Great Crested Grebe Breeding Season

Have you ever been so entranced by a creature that you find yourself holding your breath, afraid even the slightest movement might break the spell?

That's how I felt the first time I witnessed the elaborate courtship dance of the Great Crested Grebe.

With intricate head-shaking, neck-arching and synchronised dipping motions, these striking waterbirds turned the glassy surface of the lake into their own private stage.

In that moment, I was determined to do more than just admire their beauty from afar.

I wanted to truly understand their world by immersing myself in the full cycle of their lives - from the first moments of courtship to the heart-melting moments of newborn chicks riding safely on their parents' backs.

Over the following months at my local nature reserve, I would become intimately acquainted with the Grebes' remarkable breeding behaviours through patient observation and the click of my camera shutter.

I would love to share the experience with you.

Setting the Scene

It was early spring at Barnwell Country Park in Northamptonshire, England when I first set out to document the breeding cycle of the Great Crested Grebe.

The park's tranquil lakes, fringed by reeds and willow trees, had been a haven for these elegant waterbirds for generations. 

FUN FACT: Did You Know that Great Crested Grebes are said to be closely related to flamingos?

As I approached the water's edge, the morning mist still clung to the surface, creating an ethereal backdrop for the grebes' courtship displays.

It was a sight that carried profound historical significance - in the 19th century, the species had teetered on the brink of extinction in the UK due to the senseless plundering of their striking head plumes to adorn fashionable ladies' hats.

Down to just 42 nesting pairs, the grebes' plight catalyzed the formation of the Royal Society for the Protection of Birds and pioneering conservation efforts.

Now, their remarkable comeback allowed me to bear witness to behaviours once in jeopardy of being lost forever.

The Elaborate Courtship Display

The first few weeks of observation were filled with breathtaking courtship rituals.

I watched, entranced, as the pair of grebes would rise up vertically in the water, shaking their elaborate chestnut head plumes, mirroring each other's movements.

At times, they would run across the glassy lake surface in a frenzy of splashing water, chasing and presenting each other with trailing strands of pond weed.

Grebe from hide

I took this bird's picture from a hide at Rutland Water. The hide let me get up close, giving a much better view of the beautiful head and neck decorations.

The Great Crested Grebe nest

Photo of Grebe pair

As the courtship period gave way to nesting, I was granted a window into the grebes' exceptional parenting abilities. With painstaking care, the pair constructed a floating nest from twigs and water weeds anchored to submerged vegetation.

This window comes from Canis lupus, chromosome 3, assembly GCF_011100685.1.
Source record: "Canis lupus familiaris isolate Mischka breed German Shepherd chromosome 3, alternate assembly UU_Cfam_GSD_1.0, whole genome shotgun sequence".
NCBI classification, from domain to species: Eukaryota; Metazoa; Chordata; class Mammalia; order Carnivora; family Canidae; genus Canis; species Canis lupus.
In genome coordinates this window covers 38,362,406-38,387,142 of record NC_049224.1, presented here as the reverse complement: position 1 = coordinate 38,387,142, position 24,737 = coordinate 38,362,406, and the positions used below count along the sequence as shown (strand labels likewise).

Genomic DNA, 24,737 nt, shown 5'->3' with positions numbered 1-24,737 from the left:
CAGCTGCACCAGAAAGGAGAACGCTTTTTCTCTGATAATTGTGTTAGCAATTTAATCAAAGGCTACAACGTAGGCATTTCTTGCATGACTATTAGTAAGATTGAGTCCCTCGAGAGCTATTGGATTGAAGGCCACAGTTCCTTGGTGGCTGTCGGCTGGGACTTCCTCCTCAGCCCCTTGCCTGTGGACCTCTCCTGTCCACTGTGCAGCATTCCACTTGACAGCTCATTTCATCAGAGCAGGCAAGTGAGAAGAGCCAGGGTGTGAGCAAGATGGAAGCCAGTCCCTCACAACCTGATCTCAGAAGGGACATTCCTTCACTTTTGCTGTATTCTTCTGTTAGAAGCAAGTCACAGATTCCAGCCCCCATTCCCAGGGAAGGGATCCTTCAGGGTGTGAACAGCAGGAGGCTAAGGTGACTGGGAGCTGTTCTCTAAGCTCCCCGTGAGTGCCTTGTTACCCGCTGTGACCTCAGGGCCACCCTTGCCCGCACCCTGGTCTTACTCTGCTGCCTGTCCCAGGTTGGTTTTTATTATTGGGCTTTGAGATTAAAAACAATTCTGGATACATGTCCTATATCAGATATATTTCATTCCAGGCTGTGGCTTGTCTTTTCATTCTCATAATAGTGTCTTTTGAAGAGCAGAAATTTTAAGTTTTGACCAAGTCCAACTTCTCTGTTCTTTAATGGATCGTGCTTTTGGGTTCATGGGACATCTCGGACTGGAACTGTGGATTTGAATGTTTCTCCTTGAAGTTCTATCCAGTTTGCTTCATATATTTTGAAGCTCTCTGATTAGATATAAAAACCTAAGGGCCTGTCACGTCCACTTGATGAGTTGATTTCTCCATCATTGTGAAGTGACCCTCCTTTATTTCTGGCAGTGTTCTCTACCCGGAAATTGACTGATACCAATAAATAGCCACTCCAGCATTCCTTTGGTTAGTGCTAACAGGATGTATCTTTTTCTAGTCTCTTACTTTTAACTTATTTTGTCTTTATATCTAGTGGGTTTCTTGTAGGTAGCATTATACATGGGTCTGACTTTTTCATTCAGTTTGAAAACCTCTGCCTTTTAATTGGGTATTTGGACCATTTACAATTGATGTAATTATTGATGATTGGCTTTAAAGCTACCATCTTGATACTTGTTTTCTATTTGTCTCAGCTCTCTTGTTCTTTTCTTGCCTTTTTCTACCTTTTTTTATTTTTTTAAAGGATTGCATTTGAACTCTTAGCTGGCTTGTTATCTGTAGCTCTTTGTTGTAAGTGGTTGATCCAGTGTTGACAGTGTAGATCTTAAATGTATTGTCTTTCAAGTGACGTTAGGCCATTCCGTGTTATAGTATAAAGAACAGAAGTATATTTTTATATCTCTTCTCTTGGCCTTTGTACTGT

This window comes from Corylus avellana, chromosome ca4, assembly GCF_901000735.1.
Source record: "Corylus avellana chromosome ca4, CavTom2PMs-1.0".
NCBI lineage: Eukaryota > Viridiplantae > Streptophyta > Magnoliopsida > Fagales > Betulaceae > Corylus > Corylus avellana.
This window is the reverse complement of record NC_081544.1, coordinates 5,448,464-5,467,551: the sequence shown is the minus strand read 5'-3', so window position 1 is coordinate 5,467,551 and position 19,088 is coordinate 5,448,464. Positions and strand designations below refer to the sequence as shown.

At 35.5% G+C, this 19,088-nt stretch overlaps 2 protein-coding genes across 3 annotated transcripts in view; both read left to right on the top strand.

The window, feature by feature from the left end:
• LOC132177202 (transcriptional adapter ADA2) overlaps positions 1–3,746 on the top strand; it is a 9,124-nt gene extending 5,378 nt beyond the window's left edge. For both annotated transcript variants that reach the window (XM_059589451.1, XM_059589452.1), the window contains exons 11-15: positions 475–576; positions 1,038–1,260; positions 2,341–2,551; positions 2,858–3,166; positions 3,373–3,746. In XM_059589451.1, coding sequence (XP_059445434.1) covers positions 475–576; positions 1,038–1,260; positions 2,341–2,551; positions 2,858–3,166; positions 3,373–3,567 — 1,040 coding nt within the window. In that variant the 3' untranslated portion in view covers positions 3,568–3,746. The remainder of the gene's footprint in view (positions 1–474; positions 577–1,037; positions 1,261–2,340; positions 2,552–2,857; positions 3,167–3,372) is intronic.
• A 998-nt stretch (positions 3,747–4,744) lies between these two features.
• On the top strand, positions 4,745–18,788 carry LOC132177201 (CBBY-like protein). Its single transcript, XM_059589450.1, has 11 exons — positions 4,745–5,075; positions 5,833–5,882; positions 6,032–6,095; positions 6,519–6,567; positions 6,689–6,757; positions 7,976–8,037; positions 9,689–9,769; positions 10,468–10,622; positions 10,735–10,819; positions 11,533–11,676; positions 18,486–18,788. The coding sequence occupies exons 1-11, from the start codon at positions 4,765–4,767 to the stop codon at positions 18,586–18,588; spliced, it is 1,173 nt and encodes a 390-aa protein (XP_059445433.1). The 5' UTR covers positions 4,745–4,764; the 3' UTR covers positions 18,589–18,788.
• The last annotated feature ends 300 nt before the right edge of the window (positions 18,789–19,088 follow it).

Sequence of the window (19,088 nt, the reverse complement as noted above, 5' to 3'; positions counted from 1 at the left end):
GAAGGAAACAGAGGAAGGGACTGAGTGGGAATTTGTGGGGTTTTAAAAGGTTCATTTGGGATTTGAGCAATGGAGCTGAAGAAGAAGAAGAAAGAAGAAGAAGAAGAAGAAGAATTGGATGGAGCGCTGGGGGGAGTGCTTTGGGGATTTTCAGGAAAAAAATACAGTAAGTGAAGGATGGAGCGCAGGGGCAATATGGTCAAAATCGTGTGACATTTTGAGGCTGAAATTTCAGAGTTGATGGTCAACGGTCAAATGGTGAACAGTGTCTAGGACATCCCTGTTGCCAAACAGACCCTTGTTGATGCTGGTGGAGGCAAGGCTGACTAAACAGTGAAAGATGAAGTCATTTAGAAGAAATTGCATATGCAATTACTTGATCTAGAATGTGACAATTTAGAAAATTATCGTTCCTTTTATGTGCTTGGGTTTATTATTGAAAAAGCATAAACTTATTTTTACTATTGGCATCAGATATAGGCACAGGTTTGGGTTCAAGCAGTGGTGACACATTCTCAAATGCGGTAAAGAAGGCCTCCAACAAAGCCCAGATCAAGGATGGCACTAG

One bird would meticulously add new materials each day while the other stood guard, fiercely deterring any rival birds who dared venture too close.

I marvelled at their unwavering attentiveness as the pair took turns incubating the larger than normal clutch of five creamy coloured eggs, constantly rearranging and tenderly covering them to retain warmth.

It was like a perfectly choreographed routine, and I couldn't help but feel a sense of admiration for their dedication.

Great crested grebe pair on nest(Cropped) Grebes on nest with eggs
Great crested grebe incubating eggsIncubating the eggs

The Eggs Have Hatched!

Then, after nearly a month of devoted nest-tending, the first fuzzy chicks began to emerge.

Within hours of hatching, the striped youngsters were climbing onto their parents' backs, sheltered from wind and predators. It was an instinctive behaviour passed down through generations - a safe mobile crèche that allowed the grebes to forage and care for their broods.

Three tiny baby grebes on mother's backThree tiny babies on mother's back

I spent hours capturing the heart-melting scenes through my lens - the tiny chicks peering out from their parents' feathers.

Yet as enchanting as these images were, they represented just a fleeting moment. For in the turbulent life of a waterbird, there were perils ahead.

The Hazardous First Weeks

Despite their parents' attentive care, the first few weeks were a hazardous time for the great crested grebe chicks. The slightest miscalculation could spell disaster as the vulnerable youngsters faced an onslaught of threats.

I held my breath as the family navigated the dangers, avoiding ambush from cunning pike lurking in the shallows. More than once, I witnessed the grebes rapidly bundling their chicks onto their backs at the first sign of a marauding heron taking flight nearby.

Luckily there was no sign of the resident otters!

Feeding The Family

Both parent birds were hard at work, constantly fishing and feeding their hungry babies. For hours, I stood there, mesmerised and I was fortunate enough to witness several successful catches.

Great crested grebes eat mainly fish but will also feed on aquatic invertebrates and on one occasion I saw one with a frog in its bill.